‘Not a white man’s religion’
MESA, Ariz. — "Fry bread! Fry bread! Mutton stew! We’ve got…
After 26 years, Paul Ghee’s mission trip to the Navajo Nation has ended.
The longtime missionary died May 29 at a hospital in Flagstaff, Ariz., after suffering from blood clots and pneumonia. He was 60.
A memorial service is scheduled for June 8 at the Tuba City Church of Christ in Arizona.
Ghee and his wife, Ann, moved to Tuba City in October 1987 to work among the Diné (the preferred name of the Navajo people) and the Hopi. The semi-autonomous, Native American-governed Navajo Nation covers 27,425 square miles in northeastern Arizona, southeastern Utah and northwestern New Mexico. The population surpasses 250,000, according to the Navajo Nation Government’s website. The homeland of the Hopi people is completely surrounded by the Navajo Nation.
The Ghees, both from Nashville, Tenn., trained for ministry at the White’s Ferry Road School of Biblical Studies in West Monroe, La.
Mike Kellett, a minister for the White’s Ferry Road Church of Christ, described Paul Ghee as a “great friend and soldier who plowed the hard ground.”
Here’s some information about their ministry from the website of the Tuba City Church of Christ.
Though the Navajo Nation and the Hopi Tribe are in the backyard of the United States, it is a culture and a mission like any one overseas. The tribes have their own laws, their own government, their own language and their own culture. Here, actions speak louder than words.
The couple — who entered the mission field in their mid-30s — moved to the Navajo Nation in 1987 with their two daughters, Patti, 11, and Pam, 13.
The Ghees initially committed five years to working with the Tuba City Church of Christ, with a membership of one family who met in two single-wide mobile homes. One week out of the year, the church would sponsor a summer Vacation Bible School.
Since then, however, the congregation has grown — both spiritually and physically. It relocated in 2003 to a two-acre lot that allowed the church to build their own facilities. Additionally, the church hosts dozens of youth groups each year, whose work in the community has helped establish the church itself as a fixture in the community as well as draw locals to the congregation.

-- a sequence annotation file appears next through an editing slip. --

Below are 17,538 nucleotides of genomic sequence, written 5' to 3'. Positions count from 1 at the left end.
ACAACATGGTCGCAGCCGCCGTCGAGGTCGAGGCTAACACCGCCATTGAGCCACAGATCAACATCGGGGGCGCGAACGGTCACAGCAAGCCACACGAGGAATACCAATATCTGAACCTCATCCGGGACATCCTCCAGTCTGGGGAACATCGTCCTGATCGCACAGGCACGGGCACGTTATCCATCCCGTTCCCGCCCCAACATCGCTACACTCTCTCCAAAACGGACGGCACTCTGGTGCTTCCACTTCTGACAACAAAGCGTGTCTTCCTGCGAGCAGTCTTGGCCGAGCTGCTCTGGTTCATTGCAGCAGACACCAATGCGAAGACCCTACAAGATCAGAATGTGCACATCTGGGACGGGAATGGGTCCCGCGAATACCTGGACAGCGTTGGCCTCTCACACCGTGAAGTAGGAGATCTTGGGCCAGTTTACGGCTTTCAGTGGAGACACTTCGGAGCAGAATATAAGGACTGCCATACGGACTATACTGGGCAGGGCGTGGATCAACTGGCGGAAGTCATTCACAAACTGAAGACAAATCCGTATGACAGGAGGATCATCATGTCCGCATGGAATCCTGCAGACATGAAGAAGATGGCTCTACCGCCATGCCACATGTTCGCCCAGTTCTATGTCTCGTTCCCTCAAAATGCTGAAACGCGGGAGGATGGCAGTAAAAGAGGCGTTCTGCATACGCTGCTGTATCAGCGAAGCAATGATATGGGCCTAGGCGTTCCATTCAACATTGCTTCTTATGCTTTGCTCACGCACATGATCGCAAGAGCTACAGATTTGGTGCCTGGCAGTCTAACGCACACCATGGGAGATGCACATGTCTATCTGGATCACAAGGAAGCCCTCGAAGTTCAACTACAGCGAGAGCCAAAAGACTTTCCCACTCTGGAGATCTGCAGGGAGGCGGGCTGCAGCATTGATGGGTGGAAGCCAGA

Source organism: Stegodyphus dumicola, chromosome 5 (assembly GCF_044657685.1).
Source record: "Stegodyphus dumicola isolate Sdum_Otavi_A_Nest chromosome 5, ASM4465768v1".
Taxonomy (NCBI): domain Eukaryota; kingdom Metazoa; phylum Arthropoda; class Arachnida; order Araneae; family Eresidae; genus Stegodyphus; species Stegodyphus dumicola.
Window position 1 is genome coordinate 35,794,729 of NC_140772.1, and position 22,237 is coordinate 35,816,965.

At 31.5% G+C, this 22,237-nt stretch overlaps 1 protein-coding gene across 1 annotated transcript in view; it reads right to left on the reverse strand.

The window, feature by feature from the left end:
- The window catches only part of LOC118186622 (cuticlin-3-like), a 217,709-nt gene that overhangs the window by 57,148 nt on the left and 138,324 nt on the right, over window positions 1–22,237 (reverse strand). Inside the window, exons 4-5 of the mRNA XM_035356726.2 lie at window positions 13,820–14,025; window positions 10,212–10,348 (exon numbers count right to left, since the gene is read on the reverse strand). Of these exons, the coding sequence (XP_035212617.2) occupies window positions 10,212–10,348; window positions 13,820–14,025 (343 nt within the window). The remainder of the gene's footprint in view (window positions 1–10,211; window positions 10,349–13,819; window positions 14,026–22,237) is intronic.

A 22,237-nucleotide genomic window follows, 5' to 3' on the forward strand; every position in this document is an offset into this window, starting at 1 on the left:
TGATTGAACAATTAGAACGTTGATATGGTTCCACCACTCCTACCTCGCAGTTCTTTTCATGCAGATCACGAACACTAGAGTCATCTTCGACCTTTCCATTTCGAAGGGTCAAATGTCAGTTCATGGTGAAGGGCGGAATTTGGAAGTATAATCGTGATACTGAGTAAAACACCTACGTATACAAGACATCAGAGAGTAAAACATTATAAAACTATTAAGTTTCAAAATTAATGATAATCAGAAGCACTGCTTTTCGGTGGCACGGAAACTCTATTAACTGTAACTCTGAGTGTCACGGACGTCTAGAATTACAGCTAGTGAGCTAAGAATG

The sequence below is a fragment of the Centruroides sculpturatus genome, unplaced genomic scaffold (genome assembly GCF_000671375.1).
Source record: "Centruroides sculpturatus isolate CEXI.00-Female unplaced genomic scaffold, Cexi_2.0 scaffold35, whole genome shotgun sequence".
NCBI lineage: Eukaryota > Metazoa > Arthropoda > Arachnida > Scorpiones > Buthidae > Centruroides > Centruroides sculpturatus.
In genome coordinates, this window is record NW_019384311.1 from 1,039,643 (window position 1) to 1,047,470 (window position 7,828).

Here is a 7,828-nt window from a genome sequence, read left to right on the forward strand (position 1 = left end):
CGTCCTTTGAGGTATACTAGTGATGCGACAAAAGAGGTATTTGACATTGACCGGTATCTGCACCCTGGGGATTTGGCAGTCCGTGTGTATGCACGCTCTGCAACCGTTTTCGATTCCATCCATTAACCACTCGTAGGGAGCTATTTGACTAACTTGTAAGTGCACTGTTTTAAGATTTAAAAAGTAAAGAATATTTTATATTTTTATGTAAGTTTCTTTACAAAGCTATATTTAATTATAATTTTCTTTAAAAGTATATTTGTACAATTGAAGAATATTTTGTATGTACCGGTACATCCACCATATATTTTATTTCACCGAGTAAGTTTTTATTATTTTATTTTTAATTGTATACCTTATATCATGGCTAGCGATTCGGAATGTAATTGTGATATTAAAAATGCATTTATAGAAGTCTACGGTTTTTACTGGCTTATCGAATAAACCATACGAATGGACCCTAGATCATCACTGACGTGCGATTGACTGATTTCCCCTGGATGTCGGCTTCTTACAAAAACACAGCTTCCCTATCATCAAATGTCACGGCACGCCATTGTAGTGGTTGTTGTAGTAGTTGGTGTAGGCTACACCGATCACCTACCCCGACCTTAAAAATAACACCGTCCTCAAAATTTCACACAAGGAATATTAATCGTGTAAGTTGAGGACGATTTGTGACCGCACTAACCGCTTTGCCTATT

Further, the church has also served as a mission-training field for the more than 500 youth who visit annually.
If you ask Paul and Ann Ghee what their philosophy on life is, why they are on the Navajo Reservation and what their reasons are for being there, you will get one answer: Jesus.
It is because of Jesus that they moved to Tuba City, Ariz. in October 1987 to begin their first mission trip that, up until this point, has lasted
It is because of Jesus that The Tuba City Church of Christ was granted a 96-year lease for free from the Navajo Nation to build a church on two acres of land.
It is because of Jesus that the Ghees remain there today, continuing their work in the community — be it in roles as a minister, a contractor, a police chaplain, a grave-digger, a friend, a youth leader, a hand-holder, a wood hauler, a family member or an example.
There is but one goal in Tuba City: Teaching Native Americans to be Native American Christians.
When the church in Tuba can sustain itself, when there is a Native American minister in the pulpit and Native American elders and deacons on the benches, then perhaps the Ghees’ work will be finished.
But until then, until Jesus says “you are finished”, then they will continue to do what they do everyday — serving God by serving others
In 2005 we featured on of those Native American Christians — Eric Kee, who served as a missionary in Italy. Kee spoke about the role the Ghees played in his life and faith:
For Kee, adjusting to life in Italy was no less of a culture shock than adjusting to life outside the Navajo reservation.
Navajos constitute the second-largest tribe of American Indians in the United States, behind the Cherokee, with a population exceeding 269,000. Nearly 25 percent are unemployed, and about 42 percent live below the poverty line, according to the 2000 census. More than 30 percent lack plumbing in their homes.
The few missionaries who live among American Indians say that the reservations are among the most under-served mission points in the world. Paul and Ann Ghee, who built the Tuba City Church of Christ to serve Navajos, host youth and college groups for short-term missions on the reservation.
Though raised by Christian parents, Kee didn’t consider baptism until age 19, when he encountered a mission team from the Ham Lane Church of Christ, Lodi, Calif. Youth minister Ken Shackleford baptized Kee in the freezing waters of the Colorado River. Paul Ghee began studying with the young Christian and encouraged him to become active in the Tuba City church.
Kee said he was impressed by Ghee, who has worked patiently since 1987 among people who rarely trust outsiders.
“One thing he told me that has stuck with me for a long time was that getting a chance to preach the Word to a nation other than your own and overcoming the culture barrier is an accomplishment,” Kee said.
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